a first conductive aluminum-gallium-indium phosphide (AlGaInP) layer connected to second side of said DBR layer, serving as a lower cladding layer;
an active AlGaInP layer connected on one side to second side of said lower cladding layer;
a second conductive layer with asymmetrical energy bandgap to said conductive lower cladding layer, connected on one side to second side of said active AlGaInP layer, serving as an upper cladding layer;
a transparent conductive thin oxide film connected on one side to second side of said upper cladding layer; and
a second electrode connected on one side to second side of said transparent conductive thin oxide film and a second side to said external power supply.
Description
BACKGROUND OF THE INVENTION

The structure of a conventional aluminum-gallium-indium-phosphide (AlGamnP) light-emitting diode is shown in FIG. 1. An n-type gallium-arsenide (GaAs) substrate 11 has a bottom electrode 10. An n-type AlGaInP cladding layer 12 is grown over the substrate and is grown with an undoped AlGaInP active layer 13. A p-type AlGaInP cladding layer 14 is grown over layer 13. Then a p-type gallium-phosphide (Ga-P) layer 15 is grown over layer 14. A p-type electrode 16 is deposited over layer 15.

The energy bandgap of the AlGaInP is proportional to the aluminum mole fraction. When the aluminum mole fraction in the cladding layer is larger than the mole fracion in the active layer 13, the confinement effect of the electrons is better. In the past study of the AMGaInP material, it was assumed that when (AlxGa1-x)0.5In0.5P is lattice-matched to GaAs substrate, the material can be changed from direct bandgap into indirect bandgap with a cross-over point of x=0.7. The relationship between the direct bandgap and the value of x is given by the following formula:

Eg(x)=1.91+0.61x(eV)                                       (1)

Researchers found that the degree of electron confinement is related to the energy and gap. In general, the conduction band offset (ΔEc) is proportional to energy band. offset (ΔEg). in other words, researchers considered that the maximum ΔEc occurs when x=0.7, i.e. the confinement effect in the double heterojunction AlGaInP is at its maximum when x=0.7. However, recent researchers found that the cross-over point when the material changes from direct band gap to indirect band gap occurs at a lower value of x=0.7. When this double-beterojunction AlGaInP material is used to obtain short wavelength yellow-green or pure green light emitting diodes, and the light emitting efficiency is low. This observation further made researchers to doubt whether the transition point from direct band to indirect band gap occurs at of value of x lower than x=0.7. Recently, D. I. Mowbvey and A. D. Print found that the transition point from direct bandgap to indirect bandgap of AlGaInP occurs when the aluminum fraction (xAl) lies in the range 0.50.53. Therefore, the maximum direct band gap from equation (1) is 2.23 eV instead of 2.34 eV. If ΔEc/ΔEg=0.6, the following table shows the difference in electron confinement effect for different values of x.

______________________________________                         Electron                         confinementActive layer AL fraction         Cladding layer Al fraction                         (meV)______________________________________x = 0.3 (λ  592 nm)         x = 0.7         64         x = 0.53        85x = 0.45 (λ  568 nm)         x = 0.7          9         x = 0.53        30______________________________________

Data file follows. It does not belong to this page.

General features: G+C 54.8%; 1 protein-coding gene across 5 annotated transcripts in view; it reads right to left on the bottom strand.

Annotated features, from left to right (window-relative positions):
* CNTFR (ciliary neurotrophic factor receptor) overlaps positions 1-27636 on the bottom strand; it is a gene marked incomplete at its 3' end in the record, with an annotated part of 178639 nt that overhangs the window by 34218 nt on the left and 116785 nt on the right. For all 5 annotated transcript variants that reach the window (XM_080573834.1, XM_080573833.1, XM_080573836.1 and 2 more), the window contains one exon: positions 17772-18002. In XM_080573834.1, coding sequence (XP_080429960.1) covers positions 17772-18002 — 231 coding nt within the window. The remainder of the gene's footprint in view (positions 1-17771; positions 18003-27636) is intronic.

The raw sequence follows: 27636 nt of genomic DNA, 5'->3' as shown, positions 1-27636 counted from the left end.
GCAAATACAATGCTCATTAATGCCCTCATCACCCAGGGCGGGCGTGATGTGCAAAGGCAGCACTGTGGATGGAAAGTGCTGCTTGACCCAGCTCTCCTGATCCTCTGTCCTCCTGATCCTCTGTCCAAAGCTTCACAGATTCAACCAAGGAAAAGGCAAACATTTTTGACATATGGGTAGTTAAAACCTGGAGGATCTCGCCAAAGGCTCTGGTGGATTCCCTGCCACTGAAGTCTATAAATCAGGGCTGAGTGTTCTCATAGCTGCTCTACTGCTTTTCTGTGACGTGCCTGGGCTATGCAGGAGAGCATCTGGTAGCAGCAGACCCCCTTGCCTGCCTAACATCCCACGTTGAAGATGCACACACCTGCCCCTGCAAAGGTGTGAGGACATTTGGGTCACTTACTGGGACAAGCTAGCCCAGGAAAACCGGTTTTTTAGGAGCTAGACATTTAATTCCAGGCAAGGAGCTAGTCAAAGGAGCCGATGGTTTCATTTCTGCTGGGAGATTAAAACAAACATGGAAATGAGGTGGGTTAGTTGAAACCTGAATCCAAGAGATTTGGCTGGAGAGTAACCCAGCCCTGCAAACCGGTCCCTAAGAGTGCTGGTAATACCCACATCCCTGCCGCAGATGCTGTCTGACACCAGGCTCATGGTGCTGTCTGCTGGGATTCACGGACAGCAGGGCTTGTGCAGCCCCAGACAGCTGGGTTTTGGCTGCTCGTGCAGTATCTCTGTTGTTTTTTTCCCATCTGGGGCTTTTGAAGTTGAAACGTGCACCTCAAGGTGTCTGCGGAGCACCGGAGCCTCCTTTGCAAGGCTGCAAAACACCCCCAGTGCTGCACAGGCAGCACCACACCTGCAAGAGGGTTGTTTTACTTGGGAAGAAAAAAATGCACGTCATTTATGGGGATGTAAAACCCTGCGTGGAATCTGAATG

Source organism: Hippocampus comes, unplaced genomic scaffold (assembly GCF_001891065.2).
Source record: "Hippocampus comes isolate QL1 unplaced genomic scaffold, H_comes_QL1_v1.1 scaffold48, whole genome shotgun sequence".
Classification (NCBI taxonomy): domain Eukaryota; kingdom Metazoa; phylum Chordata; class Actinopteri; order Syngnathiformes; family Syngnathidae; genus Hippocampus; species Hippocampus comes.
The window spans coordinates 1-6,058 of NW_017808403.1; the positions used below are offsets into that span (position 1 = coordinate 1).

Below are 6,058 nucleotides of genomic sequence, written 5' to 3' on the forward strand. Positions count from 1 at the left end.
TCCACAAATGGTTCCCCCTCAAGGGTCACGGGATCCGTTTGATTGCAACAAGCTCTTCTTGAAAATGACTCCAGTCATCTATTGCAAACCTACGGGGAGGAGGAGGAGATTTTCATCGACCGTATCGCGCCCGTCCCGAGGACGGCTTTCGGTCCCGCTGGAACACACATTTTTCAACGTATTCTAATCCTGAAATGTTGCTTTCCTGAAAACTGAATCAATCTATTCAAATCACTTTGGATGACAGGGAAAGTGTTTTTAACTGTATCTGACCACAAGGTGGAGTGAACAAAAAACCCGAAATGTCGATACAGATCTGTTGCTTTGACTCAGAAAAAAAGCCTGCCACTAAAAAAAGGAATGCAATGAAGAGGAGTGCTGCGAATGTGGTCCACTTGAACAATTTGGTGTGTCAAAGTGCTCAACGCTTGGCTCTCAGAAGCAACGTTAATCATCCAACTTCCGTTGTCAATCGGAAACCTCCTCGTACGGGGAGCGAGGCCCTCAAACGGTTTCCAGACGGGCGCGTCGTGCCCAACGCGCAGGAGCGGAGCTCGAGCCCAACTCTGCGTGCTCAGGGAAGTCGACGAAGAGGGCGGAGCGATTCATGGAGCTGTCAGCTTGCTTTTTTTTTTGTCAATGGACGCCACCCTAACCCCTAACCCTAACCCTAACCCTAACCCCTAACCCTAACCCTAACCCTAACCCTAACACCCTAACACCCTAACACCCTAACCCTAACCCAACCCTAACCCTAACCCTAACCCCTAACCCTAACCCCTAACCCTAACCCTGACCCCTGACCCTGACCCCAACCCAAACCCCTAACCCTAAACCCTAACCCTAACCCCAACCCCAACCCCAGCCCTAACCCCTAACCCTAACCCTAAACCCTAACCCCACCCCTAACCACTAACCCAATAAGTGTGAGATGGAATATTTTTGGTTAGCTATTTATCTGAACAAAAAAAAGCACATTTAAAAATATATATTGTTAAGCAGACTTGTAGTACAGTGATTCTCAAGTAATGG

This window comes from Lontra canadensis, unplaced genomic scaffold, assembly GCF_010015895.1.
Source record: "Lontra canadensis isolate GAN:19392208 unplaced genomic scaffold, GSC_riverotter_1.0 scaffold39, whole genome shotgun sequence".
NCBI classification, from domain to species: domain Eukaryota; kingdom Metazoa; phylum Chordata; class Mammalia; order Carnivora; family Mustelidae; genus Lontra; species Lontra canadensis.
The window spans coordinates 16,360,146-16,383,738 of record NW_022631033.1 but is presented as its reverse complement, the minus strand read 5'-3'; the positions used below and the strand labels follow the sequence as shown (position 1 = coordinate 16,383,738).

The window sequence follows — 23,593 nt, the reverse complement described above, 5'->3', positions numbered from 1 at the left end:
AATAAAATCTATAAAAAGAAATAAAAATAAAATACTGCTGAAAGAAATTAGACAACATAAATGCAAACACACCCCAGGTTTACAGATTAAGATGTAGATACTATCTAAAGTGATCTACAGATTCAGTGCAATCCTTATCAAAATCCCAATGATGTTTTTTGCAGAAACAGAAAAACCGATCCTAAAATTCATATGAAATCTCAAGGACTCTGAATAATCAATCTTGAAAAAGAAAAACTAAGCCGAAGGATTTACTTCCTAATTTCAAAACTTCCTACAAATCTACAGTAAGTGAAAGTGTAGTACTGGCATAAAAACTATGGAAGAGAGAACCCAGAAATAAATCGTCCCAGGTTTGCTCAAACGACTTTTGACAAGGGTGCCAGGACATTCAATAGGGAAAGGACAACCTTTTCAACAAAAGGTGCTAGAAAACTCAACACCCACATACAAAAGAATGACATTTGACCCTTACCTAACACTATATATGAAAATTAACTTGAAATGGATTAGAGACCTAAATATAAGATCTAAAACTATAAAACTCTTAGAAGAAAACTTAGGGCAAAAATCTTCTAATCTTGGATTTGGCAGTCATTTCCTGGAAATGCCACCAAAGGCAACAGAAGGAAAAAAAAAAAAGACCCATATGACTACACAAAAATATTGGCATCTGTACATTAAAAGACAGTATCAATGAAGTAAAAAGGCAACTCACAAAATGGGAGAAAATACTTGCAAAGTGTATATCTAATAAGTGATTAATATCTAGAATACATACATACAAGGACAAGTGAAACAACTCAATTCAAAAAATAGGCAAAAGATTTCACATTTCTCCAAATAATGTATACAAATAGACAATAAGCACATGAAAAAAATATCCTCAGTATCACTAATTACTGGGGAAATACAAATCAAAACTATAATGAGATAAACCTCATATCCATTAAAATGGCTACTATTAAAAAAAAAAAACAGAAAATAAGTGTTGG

From the above table, we know that when AlGaInP is used as a cladding layer, the confinement effect is not good, especially for the top p-type confinement layer.

SUMMARY

An object of this invention is to increase the quantum efficiency of LEDs. Another object of this invention is to improve the confinement effect of LEDs to prevent carrier overflow. Still another object of this invention is to provide a high bandgap material as a window material tor the LED.

These objects are achieved in this invention by providing a energy barrier to improve the confinement effect and to prevent the carrier overflow. A high bandgap top p-type cladding layer is used to reduce the carrier overflow, thus improving the quantum efficiency. The high bandgap materail can also serve as window material and to prevent current crowding.

BRIEF DESCRIPTION OF THE DRAWINGS

FIG. 1 shows the prior art.

FIG. 2 shows a firstembodiment of the prevent invention.

FIG. 3 shows a second embodiment of the present invention.

FIG. 4 shows a third embodiment of the present invention.

FIG. 5 shows a fourth embodiment of the present invention.

FIG. 6 shows a fifth embodiment of the present invention .

FIG. 7 shows a sixth embodiment of the present invention.

FIG. 8 shows a seventh embodiment of the present invention.

FIG. 9 shows an eighth embodiment of the present invention.

DETAILED DESCRIPTION OF THE PREFERRED EMBODIMENTS

FIG. 2 shows the first embodiment of the asymmetrical band structure of double-heterojunction of the present invention. An n-type gallium arsenide (GaAs) semiconductor is used as the substrate 21, below which an electrode 20 is placed. Above the substrate 21 is an n-type AlGaInP cladding layer 22, over which is grown an active AlGaInP layer 23. A high bandgap confinement layer lies on top of the layer 23, and has a top electrode 26.

Comparing FIG. 2 with FIG. 1, note that the p-type GaP layer is uses as the cladding layer instead of the traditional AlGaInP layer 14 and the p-type GaP window layer 15. The use of p-GaP layer 25 as a cladding layer has the following advantages:

1. The GaP cladding layer 25 has a higher energy gap. This inventor has proven that the GaP layer 25 has at least a difference in energy gap of 100 meV as compared to AIInGaP layer 14. This invention uses GaP layer 25 as a cladding layer and increases the confinement energy by more than 60 meV. (assuming ΔEc/ΔEg=0.6), and the quantum efficiency of the AlGaInP LED can be greatly increased.